A man pauses at the makeshift memorial on Boylston Street to the victims of the Boston Marathon bombing April 17, 2013 in Boston, Massachusetts. Boston continues to return to normal, as businesses and streets are reopened following two bomb explosions at the finish line of the marathon that killed 3 people and injured over a hundred more. (Photo by Darren McCollester/Getty Images)

As the news broke of the explosions at the Boston Marathon on Monday, I thought how horrific and tragic it was that people trained all year for a race that ended for some in the loss of limbs or even death.

Just as my heart went out to the victims of such terrifying violence, my mind raced to thoughts of the perpetrator: “Please don’t be Muslim,” I muttered to myself, joining what seemed to be a global chorus of Muslims on social media, fearing the kinds of ethnic and religious profiling that could fuel calls for violent reprisals against entire communities.

Conservative commentator Erik Rush’s tweet declaring Muslims, “evil” and urging “Let’s kill them all,” certainly did nothing to assuage my fears.

“Be careful,” my mother said to me when she called that day—careful that the Boston Marathon bombings might be part of a wave of more attacks to come in major cities like New York, and even more careful that people may mistakenly and unjustly think I had something to do with it because of my perceived ethnicity or religion.

We’ve got 99 problems

It certainly happened to a 20-year-old Saudi man, himself badly hurt from the Boston explosions, who was tackled by a bystander because people thought he looked suspicious. Being Muslim in post-9/11 America means worrying about being the victim of a terrorist attack and worrying that I might be blamed for that very attack; it means Muslim victims are invisible while Muslim perpetrators are the only Muslims we see.

If “Please don’t be Muslim” is the new choral response to a violent crime by an unknown perpetrator, it is only the newest verse in an old song. “Please don’t be black,” we used to sing (and still do!) when hearing news reports of a particularly heinous crime, especially serial murders and mass shootings.

We’ve got 99 problems, and the last thing we need to add is some deranged individual mucking it up for the rest of us. I still watch news reports of crimes, waiting with baited breath for the perpetrator’s description: If he or she is black or brown, the reporter will almost always say so; if he or she is white, it sometimes seems that particular descriptor goes unmentioned.

Terror comes in different shades

Profiling is of course a legitimate investigative tool; but racial, ethnic, and religious profiling constitute lazy law enforcement—a laziness that is the privilege and tool of a majority class that it seldom uses against itself. White criminals are invisible, as white criminals. Imagine a search for a “Christian terrorist” in a predominantly Christian country.

Even though America has had its fair share of white Christian terrorists (the Ku Klux Klan, Timothy McVeigh, etc.), there is an implicit understanding that there are many different kinds of white Christian men, so many different kinds in fact, mere religious and racial identifications are useless. In a country full of white men, a search for a white male suspect requires going beyond his racial or ethnic description to include more specific details—physical markings, behavioral patterns, signs of mental illness, etc.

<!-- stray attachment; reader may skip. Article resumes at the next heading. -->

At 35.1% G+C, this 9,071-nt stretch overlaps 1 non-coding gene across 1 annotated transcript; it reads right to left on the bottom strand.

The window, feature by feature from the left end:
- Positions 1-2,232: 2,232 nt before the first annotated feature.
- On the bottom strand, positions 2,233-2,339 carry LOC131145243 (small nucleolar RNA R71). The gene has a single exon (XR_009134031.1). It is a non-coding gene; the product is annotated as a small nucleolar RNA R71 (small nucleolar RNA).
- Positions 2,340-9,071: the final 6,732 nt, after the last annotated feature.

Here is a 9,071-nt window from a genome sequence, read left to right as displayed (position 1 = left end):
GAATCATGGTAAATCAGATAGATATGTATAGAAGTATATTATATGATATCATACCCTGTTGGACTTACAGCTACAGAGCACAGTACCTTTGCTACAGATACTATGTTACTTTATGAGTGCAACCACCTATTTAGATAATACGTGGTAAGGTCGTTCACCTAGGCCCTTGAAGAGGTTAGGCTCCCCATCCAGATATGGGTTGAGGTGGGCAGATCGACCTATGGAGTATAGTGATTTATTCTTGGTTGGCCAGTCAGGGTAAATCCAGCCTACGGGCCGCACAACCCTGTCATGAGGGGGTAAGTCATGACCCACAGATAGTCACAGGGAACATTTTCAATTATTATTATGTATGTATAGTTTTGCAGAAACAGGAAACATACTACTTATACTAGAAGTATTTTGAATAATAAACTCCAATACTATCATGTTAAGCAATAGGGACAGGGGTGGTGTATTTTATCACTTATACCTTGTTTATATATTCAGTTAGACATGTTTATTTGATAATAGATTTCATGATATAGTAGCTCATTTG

Plurality and diversity (and even insanity) should not be a privilege accorded only to whites, but to all people. Without doubt, there have been Muslim perpetrators of terrorist acts; but they have been, and should be seen, as just as aberrational to our communities as white serial killers and mass shooters are to theirs. The overwhelming majority of Muslims in America are as law-abiding as any other religious group, and has repeatedly denounced terrorism.

Muslims are not monolithic

There are many different kinds of Muslims, too. Not all of us are black or brown—some of us are even white. And not all of us speak with a foreign accent—most of us do not. The diversity of our communities defies racial, ethnic, or religious profiling; attempts to flatten us into a singular profile are a disservice not just to us, but also to any serious law enforcement investigation.

So far, there have been no arrests, although authorities are developing leads in the case based on evidence from security cameras near the bomb site. On Monday, CNN provided the frame for a racial, ethnic, and religious profile when it reported that investigators were on the lookout for a “darker-skinned or black male with a possible foreign accent.”

Most in law enforcement, however, have followed the responsible lead of President Obama in cautioning against jumping to conclusions: “What we don’t know yet, however, is who carried out this attack or why, whether it was planned and executed by a terrorist organization, foreign or domestic, or was the act of a malevolent individual.”

The Boston Marathon bombing may well have been carried out by a self-identifying Muslim or a white Christian. If the suspect turns out to be a white domestic terrorist, I doubt white people in America will feel any collective guilt over the act of one individual, nor should they; if the suspect turns out to be a black or brown Muslim, neither should Muslim Americans feel any collective guilt for the act of one individual.

I know I won’t. But until we find out, I’ll still be saying, “Please don’t be Muslim.”